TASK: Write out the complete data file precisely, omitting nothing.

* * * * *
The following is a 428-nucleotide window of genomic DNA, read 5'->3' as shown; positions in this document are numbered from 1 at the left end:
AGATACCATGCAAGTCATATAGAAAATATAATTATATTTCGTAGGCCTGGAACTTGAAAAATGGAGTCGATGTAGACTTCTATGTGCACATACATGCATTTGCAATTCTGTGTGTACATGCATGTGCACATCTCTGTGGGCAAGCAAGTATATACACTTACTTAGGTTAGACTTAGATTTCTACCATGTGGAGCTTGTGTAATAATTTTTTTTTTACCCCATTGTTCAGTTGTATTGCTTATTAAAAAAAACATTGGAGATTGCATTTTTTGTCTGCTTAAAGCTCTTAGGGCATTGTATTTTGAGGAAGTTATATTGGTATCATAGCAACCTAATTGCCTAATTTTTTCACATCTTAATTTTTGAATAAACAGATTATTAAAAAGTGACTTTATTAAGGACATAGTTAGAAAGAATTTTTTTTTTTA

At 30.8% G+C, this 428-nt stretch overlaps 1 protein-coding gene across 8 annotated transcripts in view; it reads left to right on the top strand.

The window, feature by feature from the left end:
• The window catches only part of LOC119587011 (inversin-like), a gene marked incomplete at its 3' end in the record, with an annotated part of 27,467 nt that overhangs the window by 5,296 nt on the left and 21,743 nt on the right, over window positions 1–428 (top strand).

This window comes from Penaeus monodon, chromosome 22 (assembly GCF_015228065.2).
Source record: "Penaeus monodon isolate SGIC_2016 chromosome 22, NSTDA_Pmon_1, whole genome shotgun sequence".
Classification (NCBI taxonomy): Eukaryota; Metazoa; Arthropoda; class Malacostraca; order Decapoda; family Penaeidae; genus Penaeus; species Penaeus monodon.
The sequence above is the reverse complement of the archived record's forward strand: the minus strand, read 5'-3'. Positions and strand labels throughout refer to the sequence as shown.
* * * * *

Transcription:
The following is a 428-nucleotide window of genomic DNA, read 5'->3' as shown; positions in this document are numbered from 1 at the left end:
AGATACCATGCAAGTCATATAGAAAATATAATTATATTTCGTAGGCCTGGAACTTGAAAAATGGAGTCGATGTAGACTTCTATGTGCACATACATGCATTTGCAATTCTGTGTGTACATGCATGTGCACATCTCTGTGGGCAAGCAAGTATATACACTTACTTAGGTTAGACTTAGATTTCTACCATGTGGAGCTTGTGTAATAATTTTTTTTTTACCCCATTGTTCAGTTGTATTGCTTATTAAAAAAAACATTGGAGATTGCATTTTTTGTCTGCTTAAAGCTCTTAGGGCATTGTATTTTGAGGAAGTTATATTGGTATCATAGCAACCTAATTGCCTAATTTTTTCACATCTTAATTTTTGAATAAACAGATTATTAAAAAGTGACTTTATTAAGGACATAGTTAGAAAGAATTTTTTTTTTTA

At 30.8% G+C, this 428-nt stretch overlaps 1 protein-coding gene across 8 annotated transcripts in view; it reads left to right on the top strand.

The window, feature by feature from the left end:
• The window catches only part of LOC119587011 (inversin-like), a gene marked incomplete at its 3' end in the record, with an annotated part of 27,467 nt that overhangs the window by 5,296 nt on the left and 21,743 nt on the right, over window positions 1–428 (top strand).

This window comes from Penaeus monodon, chromosome 22 (assembly GCF_015228065.2).
Source record: "Penaeus monodon isolate SGIC_2016 chromosome 22, NSTDA_Pmon_1, whole genome shotgun sequence".
Classification (NCBI taxonomy): Eukaryota; Metazoa; Arthropoda; class Malacostraca; order Decapoda; family Penaeidae; genus Penaeus; species Penaeus monodon.
The sequence above is the reverse complement of the archived record's forward strand: the minus strand, read 5'-3'. Positions and strand labels throughout refer to the sequence as shown.